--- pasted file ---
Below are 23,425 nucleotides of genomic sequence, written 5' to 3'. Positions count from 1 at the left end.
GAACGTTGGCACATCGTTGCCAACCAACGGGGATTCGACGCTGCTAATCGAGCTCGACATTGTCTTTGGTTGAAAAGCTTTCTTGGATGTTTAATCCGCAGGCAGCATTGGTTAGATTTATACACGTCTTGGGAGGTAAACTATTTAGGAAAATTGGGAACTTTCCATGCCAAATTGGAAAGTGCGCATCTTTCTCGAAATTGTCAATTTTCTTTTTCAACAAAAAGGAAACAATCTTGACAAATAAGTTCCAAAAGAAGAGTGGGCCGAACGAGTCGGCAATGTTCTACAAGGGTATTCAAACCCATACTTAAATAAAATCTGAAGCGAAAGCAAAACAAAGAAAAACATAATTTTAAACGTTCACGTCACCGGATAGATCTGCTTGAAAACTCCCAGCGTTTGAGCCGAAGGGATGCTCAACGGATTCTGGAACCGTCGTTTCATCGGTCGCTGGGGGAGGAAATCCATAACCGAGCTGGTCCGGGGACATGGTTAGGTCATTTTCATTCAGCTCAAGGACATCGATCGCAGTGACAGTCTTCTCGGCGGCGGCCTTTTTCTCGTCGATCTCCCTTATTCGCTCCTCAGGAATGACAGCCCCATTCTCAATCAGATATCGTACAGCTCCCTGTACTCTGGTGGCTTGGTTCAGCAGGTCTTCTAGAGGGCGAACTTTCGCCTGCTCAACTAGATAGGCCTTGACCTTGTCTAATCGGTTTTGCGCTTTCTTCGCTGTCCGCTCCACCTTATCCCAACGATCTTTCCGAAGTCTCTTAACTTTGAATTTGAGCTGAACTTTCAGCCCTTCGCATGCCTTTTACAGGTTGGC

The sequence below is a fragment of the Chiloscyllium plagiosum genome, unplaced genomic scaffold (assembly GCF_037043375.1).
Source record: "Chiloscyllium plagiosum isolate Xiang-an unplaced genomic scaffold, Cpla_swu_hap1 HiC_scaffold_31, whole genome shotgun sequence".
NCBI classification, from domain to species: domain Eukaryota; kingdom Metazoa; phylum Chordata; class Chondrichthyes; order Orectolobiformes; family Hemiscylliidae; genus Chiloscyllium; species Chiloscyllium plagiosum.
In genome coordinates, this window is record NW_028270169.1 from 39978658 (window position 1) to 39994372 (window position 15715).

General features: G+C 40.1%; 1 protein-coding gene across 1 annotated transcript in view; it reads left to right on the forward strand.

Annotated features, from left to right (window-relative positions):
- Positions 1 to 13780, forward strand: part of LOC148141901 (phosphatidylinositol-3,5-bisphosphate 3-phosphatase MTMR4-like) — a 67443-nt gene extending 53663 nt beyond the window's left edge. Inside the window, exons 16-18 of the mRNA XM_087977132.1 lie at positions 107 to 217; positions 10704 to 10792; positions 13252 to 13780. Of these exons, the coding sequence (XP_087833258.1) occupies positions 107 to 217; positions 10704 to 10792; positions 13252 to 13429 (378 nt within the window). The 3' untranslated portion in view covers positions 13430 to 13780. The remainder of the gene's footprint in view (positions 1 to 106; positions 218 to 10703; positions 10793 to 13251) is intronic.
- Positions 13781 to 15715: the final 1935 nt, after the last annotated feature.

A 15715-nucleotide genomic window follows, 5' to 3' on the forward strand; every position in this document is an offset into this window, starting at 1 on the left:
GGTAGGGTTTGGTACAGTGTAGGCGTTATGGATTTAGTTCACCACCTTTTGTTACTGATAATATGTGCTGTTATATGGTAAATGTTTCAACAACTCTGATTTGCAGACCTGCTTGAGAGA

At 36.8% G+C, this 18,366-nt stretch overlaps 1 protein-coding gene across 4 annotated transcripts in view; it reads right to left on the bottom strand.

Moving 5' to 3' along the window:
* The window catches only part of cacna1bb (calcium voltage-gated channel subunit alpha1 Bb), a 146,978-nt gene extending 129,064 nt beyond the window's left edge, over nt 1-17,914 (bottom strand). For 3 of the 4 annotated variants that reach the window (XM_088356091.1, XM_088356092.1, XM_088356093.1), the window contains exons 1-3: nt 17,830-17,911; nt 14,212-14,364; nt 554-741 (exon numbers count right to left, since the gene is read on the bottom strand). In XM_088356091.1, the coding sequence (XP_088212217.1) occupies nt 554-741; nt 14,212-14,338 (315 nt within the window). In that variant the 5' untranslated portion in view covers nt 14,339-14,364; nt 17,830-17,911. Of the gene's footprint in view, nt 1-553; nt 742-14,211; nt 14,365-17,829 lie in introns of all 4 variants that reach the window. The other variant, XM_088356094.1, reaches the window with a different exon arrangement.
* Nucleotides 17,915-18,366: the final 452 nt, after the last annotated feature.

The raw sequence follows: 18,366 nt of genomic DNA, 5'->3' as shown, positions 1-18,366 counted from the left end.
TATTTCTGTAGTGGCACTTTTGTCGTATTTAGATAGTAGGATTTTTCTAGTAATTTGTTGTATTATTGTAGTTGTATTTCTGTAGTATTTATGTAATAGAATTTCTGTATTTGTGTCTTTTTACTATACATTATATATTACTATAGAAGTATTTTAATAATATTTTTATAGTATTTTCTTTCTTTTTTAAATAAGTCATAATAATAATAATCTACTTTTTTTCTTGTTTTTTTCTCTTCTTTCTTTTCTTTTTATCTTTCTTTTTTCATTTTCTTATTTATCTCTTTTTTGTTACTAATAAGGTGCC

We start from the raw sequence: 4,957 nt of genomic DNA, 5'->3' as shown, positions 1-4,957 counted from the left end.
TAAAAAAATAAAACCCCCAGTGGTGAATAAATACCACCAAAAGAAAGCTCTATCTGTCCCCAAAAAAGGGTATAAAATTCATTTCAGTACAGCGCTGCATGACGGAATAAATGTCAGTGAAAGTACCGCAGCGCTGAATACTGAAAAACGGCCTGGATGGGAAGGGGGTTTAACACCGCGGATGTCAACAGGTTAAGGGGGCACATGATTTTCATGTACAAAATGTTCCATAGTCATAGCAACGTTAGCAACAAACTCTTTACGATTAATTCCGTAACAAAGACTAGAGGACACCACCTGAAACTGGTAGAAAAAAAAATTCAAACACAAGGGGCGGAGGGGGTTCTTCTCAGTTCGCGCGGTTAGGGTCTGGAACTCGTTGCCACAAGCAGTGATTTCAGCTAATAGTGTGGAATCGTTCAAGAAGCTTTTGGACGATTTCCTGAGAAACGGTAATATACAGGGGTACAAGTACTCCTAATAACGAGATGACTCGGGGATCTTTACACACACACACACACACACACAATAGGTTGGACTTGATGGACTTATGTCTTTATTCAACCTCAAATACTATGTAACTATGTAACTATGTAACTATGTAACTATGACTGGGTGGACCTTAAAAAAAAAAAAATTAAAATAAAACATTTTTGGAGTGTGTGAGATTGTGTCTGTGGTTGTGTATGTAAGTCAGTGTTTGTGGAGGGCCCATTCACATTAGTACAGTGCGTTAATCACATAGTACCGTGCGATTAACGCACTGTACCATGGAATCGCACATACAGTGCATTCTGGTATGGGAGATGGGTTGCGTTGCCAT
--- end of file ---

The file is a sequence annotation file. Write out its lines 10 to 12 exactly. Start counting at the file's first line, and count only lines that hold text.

- Positions 13781 to 15715: the final 1935 nt, after the last annotated feature.

A 15715-nucleotide genomic window follows, 5' to 3' on the forward strand; every position in this document is an offset into this window, starting at 1 on the left:
GGTAGGGTTTGGTACAGTGTAGGCGTTATGGATTTAGTTCACCACCTTTTGTTACTGATAATATGTGCTGTTATATGGTAAATGTTTCAACAACTCTGATTTGCAGACCTGCTTGAGAGA